Exclusionary urbanization of India

In an op-ed today in Hindustan Times , http://www.hindustantimes.com/ViewsSectionPage/ColumnsOthers/Is-the-glass-half-full-or-half-empty/Article1-1046670.aspx  , Amitab Kundu speaks of the exclusionary urbanization of India, a phenomenon well explicit with the census 2011 report recently published. The report cites that Slums have reported significant improvement in terms of access to basic amenities and possession of consumer assets, reducing thereby gaps between slum and non-slum areas over time and that the percentage of slum population has come down drastically during the past decade.

However what the report ignores according to Kundu is the fact that this decline in the growth rate of slum population, people below the poverty line and even that of total urban population are clear indications of an exclusionary urbanisation in the country. This process of exclusion is much stronger in metropolitan cities that provide high quality infrastructure to attract national and global entrepreneurs and build commercial and residential complexes for the upper middle class and the middle class. The process of ‘sanitisation of cities’ is operationalised by pushing the slums from the central areas to the peripheries, particularly in metro cities. This has led to demolition of slums that did not have the basic amenities or those where poor migrants lived in extremely unhygienic conditions. The percentages of households having access to amenities and assets have, thus, gone up through elimination of slums at the lower end.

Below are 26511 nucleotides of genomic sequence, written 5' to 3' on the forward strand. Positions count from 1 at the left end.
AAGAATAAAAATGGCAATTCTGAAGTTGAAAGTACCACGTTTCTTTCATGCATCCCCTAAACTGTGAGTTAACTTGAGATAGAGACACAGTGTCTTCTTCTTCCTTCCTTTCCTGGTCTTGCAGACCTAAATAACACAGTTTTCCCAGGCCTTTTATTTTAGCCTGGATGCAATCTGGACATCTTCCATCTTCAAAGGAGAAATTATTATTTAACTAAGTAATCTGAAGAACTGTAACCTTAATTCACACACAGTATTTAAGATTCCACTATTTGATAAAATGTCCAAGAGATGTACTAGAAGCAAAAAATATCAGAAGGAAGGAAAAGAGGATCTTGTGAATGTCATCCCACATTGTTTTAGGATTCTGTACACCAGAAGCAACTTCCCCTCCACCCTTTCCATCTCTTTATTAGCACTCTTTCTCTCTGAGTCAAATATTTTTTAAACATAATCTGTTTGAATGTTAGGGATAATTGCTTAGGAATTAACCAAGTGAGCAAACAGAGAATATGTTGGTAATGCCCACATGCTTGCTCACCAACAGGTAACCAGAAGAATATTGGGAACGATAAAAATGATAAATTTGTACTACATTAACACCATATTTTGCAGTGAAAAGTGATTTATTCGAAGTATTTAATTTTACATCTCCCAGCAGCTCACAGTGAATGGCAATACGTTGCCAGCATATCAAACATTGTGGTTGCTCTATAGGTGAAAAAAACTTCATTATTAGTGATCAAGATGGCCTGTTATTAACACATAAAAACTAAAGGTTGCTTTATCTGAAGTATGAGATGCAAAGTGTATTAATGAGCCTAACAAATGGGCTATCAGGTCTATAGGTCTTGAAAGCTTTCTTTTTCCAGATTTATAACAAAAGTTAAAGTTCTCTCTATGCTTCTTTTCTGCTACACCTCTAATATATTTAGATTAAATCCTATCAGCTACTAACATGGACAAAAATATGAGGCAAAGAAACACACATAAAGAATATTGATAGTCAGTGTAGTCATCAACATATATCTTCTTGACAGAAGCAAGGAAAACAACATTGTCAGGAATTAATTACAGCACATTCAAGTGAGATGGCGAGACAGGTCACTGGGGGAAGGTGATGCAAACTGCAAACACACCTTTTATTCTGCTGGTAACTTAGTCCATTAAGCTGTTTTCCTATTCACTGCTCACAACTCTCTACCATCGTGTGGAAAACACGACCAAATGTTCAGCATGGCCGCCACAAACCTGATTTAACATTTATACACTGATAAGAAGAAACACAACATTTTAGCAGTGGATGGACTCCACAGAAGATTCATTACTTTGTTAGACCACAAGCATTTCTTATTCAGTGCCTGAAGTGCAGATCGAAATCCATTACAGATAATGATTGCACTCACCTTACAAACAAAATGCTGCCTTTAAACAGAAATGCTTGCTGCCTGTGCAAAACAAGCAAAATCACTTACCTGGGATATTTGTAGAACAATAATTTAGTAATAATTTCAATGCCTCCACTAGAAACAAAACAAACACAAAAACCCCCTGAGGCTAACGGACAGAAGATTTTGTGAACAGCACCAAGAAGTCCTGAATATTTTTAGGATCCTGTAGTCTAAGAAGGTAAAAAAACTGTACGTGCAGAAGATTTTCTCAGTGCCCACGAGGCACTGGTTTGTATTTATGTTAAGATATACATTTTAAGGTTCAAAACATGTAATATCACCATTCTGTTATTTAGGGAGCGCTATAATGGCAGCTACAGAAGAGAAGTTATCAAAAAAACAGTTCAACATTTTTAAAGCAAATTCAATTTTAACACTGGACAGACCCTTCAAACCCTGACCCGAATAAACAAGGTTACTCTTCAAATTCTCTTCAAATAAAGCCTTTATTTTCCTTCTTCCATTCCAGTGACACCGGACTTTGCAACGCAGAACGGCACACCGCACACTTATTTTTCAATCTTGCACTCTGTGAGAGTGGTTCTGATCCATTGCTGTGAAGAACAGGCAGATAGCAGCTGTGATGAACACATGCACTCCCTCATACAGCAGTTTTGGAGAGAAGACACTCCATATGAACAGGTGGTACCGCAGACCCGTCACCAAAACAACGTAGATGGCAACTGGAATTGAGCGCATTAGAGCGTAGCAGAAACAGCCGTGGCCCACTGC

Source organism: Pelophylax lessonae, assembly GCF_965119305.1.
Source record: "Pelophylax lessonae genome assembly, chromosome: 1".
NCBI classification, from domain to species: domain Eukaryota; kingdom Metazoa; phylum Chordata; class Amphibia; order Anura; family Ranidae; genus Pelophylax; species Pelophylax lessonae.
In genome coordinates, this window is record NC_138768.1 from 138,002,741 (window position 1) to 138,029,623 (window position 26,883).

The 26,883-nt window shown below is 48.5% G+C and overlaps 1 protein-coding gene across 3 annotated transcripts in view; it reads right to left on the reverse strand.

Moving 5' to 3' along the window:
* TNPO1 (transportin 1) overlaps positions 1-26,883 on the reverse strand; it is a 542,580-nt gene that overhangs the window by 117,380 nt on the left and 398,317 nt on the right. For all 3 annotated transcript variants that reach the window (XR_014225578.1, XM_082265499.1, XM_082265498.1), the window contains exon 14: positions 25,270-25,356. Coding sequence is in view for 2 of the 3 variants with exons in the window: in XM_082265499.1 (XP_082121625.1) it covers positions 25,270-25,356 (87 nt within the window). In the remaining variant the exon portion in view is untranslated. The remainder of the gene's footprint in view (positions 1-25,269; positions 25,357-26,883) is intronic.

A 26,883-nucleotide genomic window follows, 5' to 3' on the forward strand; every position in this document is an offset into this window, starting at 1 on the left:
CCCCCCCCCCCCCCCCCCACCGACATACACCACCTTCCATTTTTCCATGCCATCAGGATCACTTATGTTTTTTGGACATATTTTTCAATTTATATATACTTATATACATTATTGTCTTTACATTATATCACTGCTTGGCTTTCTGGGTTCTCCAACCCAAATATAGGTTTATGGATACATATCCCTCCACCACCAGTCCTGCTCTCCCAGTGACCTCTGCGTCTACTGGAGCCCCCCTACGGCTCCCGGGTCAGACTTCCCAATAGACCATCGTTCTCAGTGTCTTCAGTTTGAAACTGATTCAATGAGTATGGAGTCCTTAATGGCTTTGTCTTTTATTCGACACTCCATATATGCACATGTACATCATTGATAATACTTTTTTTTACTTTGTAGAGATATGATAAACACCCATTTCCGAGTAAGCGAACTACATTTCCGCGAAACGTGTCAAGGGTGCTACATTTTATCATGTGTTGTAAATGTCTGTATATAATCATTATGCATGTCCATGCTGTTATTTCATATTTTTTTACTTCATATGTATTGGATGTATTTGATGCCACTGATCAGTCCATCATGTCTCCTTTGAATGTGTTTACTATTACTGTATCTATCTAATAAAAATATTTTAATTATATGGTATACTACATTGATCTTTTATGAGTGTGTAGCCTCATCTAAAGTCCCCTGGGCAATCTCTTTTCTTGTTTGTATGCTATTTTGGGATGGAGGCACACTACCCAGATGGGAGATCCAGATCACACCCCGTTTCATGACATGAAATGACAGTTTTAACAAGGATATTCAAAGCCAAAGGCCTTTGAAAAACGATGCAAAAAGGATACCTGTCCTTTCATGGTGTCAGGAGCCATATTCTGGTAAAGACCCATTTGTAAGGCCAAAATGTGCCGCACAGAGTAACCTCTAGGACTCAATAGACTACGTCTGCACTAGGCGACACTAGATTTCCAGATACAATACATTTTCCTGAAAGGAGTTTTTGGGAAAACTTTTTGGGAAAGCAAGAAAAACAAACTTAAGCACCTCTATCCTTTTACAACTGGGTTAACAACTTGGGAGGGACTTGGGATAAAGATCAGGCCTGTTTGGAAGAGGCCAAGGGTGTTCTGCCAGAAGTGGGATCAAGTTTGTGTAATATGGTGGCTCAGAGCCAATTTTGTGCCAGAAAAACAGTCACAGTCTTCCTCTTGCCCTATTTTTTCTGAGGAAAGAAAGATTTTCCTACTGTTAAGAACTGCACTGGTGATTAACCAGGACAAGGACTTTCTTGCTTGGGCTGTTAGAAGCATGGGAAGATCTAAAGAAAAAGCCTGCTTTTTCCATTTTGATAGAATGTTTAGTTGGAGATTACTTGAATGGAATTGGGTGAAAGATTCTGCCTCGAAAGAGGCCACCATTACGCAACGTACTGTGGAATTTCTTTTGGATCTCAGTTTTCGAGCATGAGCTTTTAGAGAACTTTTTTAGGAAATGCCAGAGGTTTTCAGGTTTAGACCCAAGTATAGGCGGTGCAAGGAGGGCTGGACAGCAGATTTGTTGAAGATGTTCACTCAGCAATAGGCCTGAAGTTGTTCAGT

Also, the data provided on basic amenities by the Census captures the availability of the amenities and assets but not the quality variation. People do not survive without drinking water and even if they get a bucket or two after waiting for two hours in front of a public stand post, they are placed in the category of people having tap water. The same is true for all other facilities.

Kundu correctly questions whether the statistics as mentioned in the Census Report should be taken at face value as an indication of inclusivity of the cities and opportunities they offer to migrants in slums to get integrated with city lifestyle or rather as a dilemma whether the glass is half full or empty!


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